Developed in partnership with Nasdaq, NYIAX combines a patented Financial Matching Engine℗ with blockchain technology for the advertising industry. NYIAX provides advertisers and publishers a platform to buy, sell, and re-trade premium advertising contracts in a forward/futures methodology.
As the first and only trusted, transparent, and curated marketplace, NYIAX enables advertisers and publishers to increase ROI and to reduce costs throughout the deal lifecycle.
Sell more inventory upfront, at guaranteed prices
NYIAX increases publishers’ direct sell-through by providing an automated exchange to market future, long-term inventory at guaranteed prices.
Reduce fees paid to third-party resellers
NYIAX increases publisher ROI by reducing high-fee sales through third-party intermediaries.
Additional benefits for publishers:
- Publishers retain quality controls on all inventory
- Price guarantees enable more reliable financial forecasting
Discover new sources for premium future inventory.
NYIAX offers buyers discoverability of future premium inventory for more effective media planning and purchasing.
Direct buying power
NYIAX improves advertiser ROI by reducing the need to purchase inventory through third-party intermediaries.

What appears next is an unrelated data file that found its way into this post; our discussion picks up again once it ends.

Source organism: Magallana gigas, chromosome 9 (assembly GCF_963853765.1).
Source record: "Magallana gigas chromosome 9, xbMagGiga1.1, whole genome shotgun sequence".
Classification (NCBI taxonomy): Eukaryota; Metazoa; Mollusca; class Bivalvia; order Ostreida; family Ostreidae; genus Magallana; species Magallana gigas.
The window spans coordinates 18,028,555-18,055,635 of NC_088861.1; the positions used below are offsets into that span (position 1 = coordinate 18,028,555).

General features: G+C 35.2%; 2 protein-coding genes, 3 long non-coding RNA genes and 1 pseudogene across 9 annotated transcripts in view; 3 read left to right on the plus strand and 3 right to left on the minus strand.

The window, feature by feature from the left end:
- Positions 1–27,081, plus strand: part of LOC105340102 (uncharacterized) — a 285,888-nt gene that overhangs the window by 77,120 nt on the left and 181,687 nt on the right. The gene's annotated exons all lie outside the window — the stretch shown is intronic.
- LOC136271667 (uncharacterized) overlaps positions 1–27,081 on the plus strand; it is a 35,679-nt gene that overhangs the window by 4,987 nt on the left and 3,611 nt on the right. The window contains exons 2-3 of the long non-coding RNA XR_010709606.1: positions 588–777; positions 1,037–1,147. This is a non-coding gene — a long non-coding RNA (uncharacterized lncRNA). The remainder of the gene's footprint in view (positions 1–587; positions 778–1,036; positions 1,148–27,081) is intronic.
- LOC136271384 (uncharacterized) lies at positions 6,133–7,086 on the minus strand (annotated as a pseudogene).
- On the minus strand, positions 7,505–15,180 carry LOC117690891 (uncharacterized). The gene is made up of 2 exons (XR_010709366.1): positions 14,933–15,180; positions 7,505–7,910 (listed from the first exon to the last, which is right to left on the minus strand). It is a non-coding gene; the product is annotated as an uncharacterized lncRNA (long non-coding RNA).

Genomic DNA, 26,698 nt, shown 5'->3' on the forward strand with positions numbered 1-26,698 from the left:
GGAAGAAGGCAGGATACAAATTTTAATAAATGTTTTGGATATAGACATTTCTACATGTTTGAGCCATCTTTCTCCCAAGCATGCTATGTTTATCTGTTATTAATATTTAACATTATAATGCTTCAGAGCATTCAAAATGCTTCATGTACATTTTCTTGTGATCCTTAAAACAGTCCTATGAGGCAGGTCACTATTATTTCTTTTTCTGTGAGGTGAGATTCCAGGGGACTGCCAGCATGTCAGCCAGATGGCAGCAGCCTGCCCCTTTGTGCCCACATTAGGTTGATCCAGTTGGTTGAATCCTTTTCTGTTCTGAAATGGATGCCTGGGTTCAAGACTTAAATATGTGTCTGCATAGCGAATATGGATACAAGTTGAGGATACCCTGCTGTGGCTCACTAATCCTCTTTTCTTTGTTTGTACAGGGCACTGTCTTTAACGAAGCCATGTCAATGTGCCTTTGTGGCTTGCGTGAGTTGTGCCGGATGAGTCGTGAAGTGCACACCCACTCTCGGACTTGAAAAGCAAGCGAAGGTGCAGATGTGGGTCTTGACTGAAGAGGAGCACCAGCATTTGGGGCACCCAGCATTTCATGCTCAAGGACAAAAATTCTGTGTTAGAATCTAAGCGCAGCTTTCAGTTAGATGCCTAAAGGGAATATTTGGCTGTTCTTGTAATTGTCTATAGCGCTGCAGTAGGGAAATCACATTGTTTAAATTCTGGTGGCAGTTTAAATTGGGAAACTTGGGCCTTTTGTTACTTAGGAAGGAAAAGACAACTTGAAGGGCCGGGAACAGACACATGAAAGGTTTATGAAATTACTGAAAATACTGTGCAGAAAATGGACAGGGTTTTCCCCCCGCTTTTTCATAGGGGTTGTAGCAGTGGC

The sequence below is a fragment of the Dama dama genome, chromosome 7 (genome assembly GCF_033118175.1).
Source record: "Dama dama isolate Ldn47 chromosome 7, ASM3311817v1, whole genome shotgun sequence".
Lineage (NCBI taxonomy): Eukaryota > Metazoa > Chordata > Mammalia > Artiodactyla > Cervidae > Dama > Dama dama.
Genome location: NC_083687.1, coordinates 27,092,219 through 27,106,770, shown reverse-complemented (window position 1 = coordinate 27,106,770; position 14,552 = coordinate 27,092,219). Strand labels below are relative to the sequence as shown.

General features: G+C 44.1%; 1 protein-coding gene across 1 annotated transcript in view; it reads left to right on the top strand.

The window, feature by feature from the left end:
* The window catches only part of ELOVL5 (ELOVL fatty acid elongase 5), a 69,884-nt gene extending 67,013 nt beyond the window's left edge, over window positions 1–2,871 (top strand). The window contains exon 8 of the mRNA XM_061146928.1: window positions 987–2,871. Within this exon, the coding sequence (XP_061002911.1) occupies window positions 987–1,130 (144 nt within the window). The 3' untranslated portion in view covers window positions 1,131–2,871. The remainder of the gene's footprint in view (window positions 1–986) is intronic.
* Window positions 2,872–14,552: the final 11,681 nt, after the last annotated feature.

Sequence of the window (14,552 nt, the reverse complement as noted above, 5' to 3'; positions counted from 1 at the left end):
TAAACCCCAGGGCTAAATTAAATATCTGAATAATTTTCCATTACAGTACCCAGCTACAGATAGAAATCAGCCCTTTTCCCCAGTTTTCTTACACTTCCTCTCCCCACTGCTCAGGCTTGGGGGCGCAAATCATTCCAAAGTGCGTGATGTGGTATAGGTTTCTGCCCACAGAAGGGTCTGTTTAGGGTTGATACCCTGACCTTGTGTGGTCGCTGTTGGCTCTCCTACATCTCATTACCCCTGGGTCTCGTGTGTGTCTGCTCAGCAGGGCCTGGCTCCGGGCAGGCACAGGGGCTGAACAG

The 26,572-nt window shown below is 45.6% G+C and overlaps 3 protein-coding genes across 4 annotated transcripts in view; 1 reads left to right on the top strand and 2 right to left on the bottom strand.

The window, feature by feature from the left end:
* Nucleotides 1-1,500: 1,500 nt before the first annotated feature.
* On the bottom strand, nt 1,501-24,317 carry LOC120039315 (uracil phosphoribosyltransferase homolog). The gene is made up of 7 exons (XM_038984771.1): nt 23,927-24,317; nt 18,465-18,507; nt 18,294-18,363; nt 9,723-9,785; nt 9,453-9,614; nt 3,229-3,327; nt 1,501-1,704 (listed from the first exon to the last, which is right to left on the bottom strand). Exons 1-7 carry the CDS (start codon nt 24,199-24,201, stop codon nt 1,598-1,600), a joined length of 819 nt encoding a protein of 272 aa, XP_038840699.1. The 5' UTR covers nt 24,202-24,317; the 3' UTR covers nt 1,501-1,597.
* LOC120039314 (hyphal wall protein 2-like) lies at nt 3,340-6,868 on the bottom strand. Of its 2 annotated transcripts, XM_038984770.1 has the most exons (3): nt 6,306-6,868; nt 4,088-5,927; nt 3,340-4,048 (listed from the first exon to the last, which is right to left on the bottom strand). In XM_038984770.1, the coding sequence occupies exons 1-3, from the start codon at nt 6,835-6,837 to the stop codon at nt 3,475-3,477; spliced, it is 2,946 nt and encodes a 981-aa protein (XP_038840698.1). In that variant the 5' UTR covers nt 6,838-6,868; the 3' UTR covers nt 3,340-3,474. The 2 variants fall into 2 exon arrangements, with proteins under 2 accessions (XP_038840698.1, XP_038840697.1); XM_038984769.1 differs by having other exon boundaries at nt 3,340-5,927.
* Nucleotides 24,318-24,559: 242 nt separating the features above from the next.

Additional benefits for advertisers:
- Greater transparency between advertisers and publishers creates assurances as to where ads will appear and decreases fraud
- Option to re-trade contracts as media needs change
Despite widespread public interest in blockchain applications and a significant rise in the number of blockchain startups, the technology has yet to make a dramatic impact on the advertising industry.more>
US stock exchange Nasdaq has won a patent in which it describes a blockchain platform for sharing time-sensitive information.
Nasdaq has looked to blockchain technology in the past. In March of last year, it announced a partnership with blockchain-based trading platform NYIAX to create a single platform that allows publishers and advertisers to buy, sell, and trade future advertising inventory.more>
Apps, search engines and social media networks have a constant presence in most people’s everyday lives. Years ago, these sites and apps seemed harmless and helpful—they were strategically designed to appear this way to the average person. But as the amount of data they’ve been gathering on users has been brought to light, public opinion has shifted. Unfriendly terms such as “data monopoly” and “threat to democracy” are currently setting the tone of discussion around companies like Google and Facebook.more>